Consumers spent more in August compared to last year, but not as much as they dropped on goods and services in July, according to Visa’s latest U.S. Spending Momentum Index (SMI).
The August SMI was 109, down 2.9 points from July. A reading over 100 is a sign that people are still spending more than they did last year during the same time period.
“Although consumer spending momentum downshifted in August, the recovery remains on track,” Wayne Best, Visa’s chief economist, said in a press release on Friday (Sept. 10). “Based on a strong first half and our forecast for economic growth to reaccelerate after a brief pause during the third quarter, U.S. consumer spending for the full year of 2021 should still expand at its fastest pace in decades.”
The SMI for discretionary spending — nonessential goods and services — dropped two points from July to 105.8. Non-discretionary spending was unchanged at 100.1. The southern region of the U.S. saw the biggest declines, dropping 4.7 points to 108.7. The SMI in the Northeast was 109.3, it was 108.3 in the Midwest and in the West it was 111.2, per the release.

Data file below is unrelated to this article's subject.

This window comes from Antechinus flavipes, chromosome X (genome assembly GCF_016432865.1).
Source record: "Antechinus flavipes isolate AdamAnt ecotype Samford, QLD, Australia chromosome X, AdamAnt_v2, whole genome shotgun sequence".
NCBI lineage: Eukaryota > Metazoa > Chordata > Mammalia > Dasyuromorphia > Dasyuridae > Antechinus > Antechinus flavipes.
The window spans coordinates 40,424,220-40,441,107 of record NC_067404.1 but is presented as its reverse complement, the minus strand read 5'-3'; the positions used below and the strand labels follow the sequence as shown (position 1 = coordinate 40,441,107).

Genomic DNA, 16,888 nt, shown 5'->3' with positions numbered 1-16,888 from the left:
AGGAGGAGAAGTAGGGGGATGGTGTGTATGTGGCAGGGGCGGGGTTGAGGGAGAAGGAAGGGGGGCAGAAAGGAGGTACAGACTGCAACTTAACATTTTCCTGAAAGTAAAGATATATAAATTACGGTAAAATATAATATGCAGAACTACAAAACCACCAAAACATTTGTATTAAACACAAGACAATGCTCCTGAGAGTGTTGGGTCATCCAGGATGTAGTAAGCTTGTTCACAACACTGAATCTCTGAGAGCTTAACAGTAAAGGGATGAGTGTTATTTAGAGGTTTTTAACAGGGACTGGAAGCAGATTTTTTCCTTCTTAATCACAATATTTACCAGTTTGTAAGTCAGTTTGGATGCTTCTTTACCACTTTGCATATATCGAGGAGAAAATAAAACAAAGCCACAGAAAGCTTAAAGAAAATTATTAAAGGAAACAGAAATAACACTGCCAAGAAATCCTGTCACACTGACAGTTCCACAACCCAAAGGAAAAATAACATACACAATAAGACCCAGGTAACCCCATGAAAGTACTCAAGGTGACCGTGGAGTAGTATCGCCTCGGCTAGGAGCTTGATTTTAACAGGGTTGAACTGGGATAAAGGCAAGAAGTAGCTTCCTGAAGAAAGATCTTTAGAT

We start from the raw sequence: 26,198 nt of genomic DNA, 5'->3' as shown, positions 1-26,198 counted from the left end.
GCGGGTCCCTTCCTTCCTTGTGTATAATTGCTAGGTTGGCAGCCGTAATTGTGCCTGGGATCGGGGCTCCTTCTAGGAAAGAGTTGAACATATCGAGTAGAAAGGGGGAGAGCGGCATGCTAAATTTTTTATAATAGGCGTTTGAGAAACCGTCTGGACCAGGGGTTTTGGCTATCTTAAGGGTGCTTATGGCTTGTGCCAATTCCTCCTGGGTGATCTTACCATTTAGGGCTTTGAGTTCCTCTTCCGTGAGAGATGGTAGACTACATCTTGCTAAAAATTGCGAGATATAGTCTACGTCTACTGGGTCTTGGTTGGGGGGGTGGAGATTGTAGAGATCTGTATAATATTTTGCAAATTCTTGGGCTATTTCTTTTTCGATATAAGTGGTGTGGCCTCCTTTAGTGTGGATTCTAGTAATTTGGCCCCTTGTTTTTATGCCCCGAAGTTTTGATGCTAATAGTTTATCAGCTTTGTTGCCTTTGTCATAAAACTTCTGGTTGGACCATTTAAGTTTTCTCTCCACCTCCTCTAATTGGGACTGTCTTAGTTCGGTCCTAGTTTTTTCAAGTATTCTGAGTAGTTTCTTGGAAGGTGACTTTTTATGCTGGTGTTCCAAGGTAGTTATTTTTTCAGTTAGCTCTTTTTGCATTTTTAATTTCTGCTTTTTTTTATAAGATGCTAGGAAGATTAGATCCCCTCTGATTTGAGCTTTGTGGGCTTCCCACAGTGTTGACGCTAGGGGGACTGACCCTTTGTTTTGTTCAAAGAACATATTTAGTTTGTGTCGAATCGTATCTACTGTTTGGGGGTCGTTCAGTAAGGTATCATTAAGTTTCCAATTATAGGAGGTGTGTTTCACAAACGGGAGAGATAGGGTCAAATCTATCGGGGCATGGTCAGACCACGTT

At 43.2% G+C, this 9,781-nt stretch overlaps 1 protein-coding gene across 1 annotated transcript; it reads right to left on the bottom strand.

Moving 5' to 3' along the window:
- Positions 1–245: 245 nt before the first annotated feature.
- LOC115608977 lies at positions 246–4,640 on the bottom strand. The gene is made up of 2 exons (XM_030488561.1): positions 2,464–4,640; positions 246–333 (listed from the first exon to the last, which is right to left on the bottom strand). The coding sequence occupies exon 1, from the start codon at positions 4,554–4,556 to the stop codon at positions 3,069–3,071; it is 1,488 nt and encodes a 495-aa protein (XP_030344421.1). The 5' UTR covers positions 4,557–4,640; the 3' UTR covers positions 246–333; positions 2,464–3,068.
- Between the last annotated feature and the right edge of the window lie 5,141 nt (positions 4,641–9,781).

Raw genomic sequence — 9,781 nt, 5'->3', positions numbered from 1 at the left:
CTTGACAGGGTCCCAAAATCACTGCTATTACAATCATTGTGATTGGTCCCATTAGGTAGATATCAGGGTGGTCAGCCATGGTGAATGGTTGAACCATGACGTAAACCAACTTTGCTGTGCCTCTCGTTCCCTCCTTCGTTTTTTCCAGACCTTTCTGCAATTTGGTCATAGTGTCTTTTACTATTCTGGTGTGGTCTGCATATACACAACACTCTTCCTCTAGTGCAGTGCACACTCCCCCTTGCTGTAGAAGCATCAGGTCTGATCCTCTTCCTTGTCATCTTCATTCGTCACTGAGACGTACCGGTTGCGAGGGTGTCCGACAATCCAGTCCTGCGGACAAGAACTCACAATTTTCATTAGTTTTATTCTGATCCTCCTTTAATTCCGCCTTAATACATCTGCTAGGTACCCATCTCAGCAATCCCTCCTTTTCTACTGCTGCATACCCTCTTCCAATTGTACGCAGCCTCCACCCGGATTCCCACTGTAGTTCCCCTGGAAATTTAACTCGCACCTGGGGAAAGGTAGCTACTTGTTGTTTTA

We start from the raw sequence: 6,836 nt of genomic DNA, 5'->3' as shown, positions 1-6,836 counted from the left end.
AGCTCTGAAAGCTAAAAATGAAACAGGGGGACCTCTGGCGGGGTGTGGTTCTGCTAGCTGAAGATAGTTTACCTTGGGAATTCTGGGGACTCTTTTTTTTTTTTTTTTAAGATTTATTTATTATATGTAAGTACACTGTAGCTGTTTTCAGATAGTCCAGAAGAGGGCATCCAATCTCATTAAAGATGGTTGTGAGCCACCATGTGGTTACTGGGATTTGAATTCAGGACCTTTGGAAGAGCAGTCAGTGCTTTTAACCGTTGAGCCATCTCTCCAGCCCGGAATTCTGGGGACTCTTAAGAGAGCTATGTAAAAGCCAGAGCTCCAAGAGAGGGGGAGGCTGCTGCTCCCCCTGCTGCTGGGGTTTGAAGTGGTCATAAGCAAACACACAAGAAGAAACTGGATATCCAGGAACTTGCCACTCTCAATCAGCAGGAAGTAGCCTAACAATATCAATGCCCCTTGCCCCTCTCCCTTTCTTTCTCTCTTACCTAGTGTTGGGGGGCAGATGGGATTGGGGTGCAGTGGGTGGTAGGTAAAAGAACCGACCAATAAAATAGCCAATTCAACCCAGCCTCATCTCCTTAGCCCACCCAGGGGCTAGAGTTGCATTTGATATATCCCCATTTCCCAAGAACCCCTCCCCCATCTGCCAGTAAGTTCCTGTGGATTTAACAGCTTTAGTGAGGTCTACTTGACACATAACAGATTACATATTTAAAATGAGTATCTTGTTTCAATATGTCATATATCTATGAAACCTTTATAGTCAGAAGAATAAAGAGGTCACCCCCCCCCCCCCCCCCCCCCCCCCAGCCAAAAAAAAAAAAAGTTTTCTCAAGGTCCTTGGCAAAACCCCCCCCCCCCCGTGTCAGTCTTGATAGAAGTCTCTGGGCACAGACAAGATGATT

The Visa SMI measures consumer spending as a barometer of the economy by offering insight and measurement into spending ups and downs. The index is based on a “sample of aggregated, depersonalized VisaNet data” and leaves out any information that is not a reflection of spending momentum.
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The Bureau of Economic Analysis (BEA) reported at the end of last month that consumer spending in July was up 0.3% over June, and personal income increased 1.1%. The personal savings rate — the portion of disposable income that people save — was 9.6%, up from 8.8% last month, PYMNTS reported.